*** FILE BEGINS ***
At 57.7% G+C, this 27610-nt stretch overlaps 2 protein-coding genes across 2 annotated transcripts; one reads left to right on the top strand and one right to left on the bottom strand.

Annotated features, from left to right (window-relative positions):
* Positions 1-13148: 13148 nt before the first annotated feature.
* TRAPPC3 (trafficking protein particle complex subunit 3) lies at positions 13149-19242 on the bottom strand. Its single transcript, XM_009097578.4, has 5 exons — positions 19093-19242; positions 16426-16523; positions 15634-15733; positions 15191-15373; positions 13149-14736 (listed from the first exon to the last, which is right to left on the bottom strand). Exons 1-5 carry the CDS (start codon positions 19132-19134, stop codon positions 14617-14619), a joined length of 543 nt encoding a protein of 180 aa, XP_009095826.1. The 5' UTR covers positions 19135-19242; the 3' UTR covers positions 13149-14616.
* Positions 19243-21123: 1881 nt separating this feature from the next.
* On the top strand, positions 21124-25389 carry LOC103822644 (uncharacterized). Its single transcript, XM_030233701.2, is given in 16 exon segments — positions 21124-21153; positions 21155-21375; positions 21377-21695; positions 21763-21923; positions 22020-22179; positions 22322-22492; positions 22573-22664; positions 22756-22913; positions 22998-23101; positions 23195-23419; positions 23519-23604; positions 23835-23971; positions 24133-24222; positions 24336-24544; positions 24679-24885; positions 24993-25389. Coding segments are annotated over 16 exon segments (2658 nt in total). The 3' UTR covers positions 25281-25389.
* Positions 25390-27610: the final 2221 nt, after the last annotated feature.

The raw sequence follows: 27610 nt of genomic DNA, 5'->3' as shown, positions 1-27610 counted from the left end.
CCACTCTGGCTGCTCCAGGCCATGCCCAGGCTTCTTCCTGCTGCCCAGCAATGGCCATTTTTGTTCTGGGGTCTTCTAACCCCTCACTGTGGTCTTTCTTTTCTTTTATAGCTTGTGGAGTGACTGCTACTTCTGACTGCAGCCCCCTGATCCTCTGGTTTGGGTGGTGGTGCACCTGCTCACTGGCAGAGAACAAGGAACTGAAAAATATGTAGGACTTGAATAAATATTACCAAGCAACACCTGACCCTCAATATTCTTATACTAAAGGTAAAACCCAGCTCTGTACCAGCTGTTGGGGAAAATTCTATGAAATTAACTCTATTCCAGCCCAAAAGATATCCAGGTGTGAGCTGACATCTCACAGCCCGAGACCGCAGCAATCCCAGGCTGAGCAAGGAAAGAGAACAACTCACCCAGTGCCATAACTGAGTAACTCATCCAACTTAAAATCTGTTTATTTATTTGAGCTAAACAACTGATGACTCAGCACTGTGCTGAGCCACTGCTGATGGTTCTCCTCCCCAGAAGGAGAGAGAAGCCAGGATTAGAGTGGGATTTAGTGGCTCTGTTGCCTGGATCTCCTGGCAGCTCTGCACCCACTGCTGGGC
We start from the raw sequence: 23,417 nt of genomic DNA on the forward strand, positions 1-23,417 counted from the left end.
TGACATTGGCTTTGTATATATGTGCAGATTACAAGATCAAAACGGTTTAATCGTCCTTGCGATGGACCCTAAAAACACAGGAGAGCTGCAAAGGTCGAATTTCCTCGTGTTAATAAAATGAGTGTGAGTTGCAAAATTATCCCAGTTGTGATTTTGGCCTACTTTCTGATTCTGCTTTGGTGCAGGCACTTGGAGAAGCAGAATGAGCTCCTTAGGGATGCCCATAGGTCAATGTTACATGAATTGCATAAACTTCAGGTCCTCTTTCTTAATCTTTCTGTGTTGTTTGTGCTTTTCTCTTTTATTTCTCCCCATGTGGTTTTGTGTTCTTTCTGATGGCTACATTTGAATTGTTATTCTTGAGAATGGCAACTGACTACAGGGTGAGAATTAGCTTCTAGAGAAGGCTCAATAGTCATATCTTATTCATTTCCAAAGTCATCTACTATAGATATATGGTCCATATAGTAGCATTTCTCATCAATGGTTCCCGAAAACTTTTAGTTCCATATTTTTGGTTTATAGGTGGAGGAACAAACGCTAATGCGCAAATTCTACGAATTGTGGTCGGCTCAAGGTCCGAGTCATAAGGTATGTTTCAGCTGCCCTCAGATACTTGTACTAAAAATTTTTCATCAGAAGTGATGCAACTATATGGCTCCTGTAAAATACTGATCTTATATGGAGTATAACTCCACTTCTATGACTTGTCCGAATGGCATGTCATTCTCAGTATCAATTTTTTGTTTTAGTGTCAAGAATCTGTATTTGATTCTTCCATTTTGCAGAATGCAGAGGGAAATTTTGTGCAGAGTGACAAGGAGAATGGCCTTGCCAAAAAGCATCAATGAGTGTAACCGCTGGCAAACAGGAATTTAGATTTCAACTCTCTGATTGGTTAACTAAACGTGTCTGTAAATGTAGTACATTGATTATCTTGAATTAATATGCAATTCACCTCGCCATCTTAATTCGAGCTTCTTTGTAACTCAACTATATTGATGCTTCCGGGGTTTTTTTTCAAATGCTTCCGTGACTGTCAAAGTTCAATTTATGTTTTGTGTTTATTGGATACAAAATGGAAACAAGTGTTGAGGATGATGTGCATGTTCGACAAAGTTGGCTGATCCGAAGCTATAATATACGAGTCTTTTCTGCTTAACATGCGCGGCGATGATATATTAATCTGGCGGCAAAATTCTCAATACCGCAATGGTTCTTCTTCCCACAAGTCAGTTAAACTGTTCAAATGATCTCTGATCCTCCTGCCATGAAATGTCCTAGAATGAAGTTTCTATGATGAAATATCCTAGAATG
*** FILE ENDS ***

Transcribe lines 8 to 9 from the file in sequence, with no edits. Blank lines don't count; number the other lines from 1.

The raw sequence follows: 27610 nt of genomic DNA, 5'->3' as shown, positions 1-27610 counted from the left end.
CCACTCTGGCTGCTCCAGGCCATGCCCAGGCTTCTTCCTGCTGCCCAGCAATGGCCATTTTTGTTCTGGGGTCTTCTAACCCCTCACTGTGGTCTTTCTTTTCTTTTATAGCTTGTGGAGTGACTGCTACTTCTGACTGCAGCCCCCTGATCCTCTGGTTTGGGTGGTGGTGCACCTGCTCACTGGCAGAGAACAAGGAACTGAAAAATATGTAGGACTTGAATAAATATTACCAAGCAACACCTGACCCTCAATATTCTTATACTAAAGGTAAAACCCAGCTCTGTACCAGCTGTTGGGGAAAATTCTATGAAATTAACTCTATTCCAGCCCAAAAGATATCCAGGTGTGAGCTGACATCTCACAGCCCGAGACCGCAGCAATCCCAGGCTGAGCAAGGAAAGAGAACAACTCACCCAGTGCCATAACTGAGTAACTCATCCAACTTAAAATCTGTTTATTTATTTGAGCTAAACAACTGATGACTCAGCACTGTGCTGAGCCACTGCTGATGGTTCTCCTCCCCAGAAGGAGAGAGAAGCCAGGATTAGAGTGGGATTTAGTGGCTCTGTTGCCTGGATCTCCTGGCAGCTCTGCACCCACTGCTGGGC